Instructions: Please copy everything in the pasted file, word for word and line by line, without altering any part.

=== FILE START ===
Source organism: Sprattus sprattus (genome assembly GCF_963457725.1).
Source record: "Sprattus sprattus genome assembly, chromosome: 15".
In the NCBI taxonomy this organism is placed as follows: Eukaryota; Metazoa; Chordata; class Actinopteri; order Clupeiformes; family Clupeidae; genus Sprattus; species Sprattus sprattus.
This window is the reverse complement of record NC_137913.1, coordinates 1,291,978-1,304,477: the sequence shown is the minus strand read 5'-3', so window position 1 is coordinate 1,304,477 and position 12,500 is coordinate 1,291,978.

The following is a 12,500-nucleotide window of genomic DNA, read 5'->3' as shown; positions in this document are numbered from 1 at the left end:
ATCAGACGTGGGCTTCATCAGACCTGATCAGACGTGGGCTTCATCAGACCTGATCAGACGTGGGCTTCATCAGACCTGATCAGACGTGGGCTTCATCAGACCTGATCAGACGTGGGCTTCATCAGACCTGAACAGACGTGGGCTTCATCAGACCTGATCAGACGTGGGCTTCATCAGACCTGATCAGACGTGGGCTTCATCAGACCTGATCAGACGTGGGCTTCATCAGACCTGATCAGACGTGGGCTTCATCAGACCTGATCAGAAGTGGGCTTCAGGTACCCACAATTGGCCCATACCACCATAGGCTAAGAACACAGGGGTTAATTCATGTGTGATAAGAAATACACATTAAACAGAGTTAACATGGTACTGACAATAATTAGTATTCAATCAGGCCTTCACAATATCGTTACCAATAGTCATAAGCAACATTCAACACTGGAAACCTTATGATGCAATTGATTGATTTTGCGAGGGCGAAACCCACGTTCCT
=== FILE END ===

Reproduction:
Source organism: Sprattus sprattus (genome assembly GCF_963457725.1).
Source record: "Sprattus sprattus genome assembly, chromosome: 15".
In the NCBI taxonomy this organism is placed as follows: Eukaryota; Metazoa; Chordata; class Actinopteri; order Clupeiformes; family Clupeidae; genus Sprattus; species Sprattus sprattus.
This window is the reverse complement of record NC_137913.1, coordinates 1,291,978-1,304,477: the sequence shown is the minus strand read 5'-3', so window position 1 is coordinate 1,304,477 and position 12,500 is coordinate 1,291,978.

The following is a 12,500-nucleotide window of genomic DNA, read 5'->3' as shown; positions in this document are numbered from 1 at the left end:
ATCAGACGTGGGCTTCATCAGACCTGATCAGACGTGGGCTTCATCAGACCTGATCAGACGTGGGCTTCATCAGACCTGATCAGACGTGGGCTTCATCAGACCTGATCAGACGTGGGCTTCATCAGACCTGAACAGACGTGGGCTTCATCAGACCTGATCAGACGTGGGCTTCATCAGACCTGATCAGACGTGGGCTTCATCAGACCTGATCAGACGTGGGCTTCATCAGACCTGATCAGACGTGGGCTTCATCAGACCTGATCAGAAGTGGGCTTCAGGTACCCACAATTGGCCCATACCACCATAGGCTAAGAACACAGGGGTTAATTCATGTGTGATAAGAAATACACATTAAACAGAGTTAACATGGTACTGACAATAATTAGTATTCAATCAGGCCTTCACAATATCGTTACCAATAGTCATAAGCAACATTCAACACTGGAAACCTTATGATGCAATTGATTGATTTTGCGAGGGCGAAACCCACGTTCCT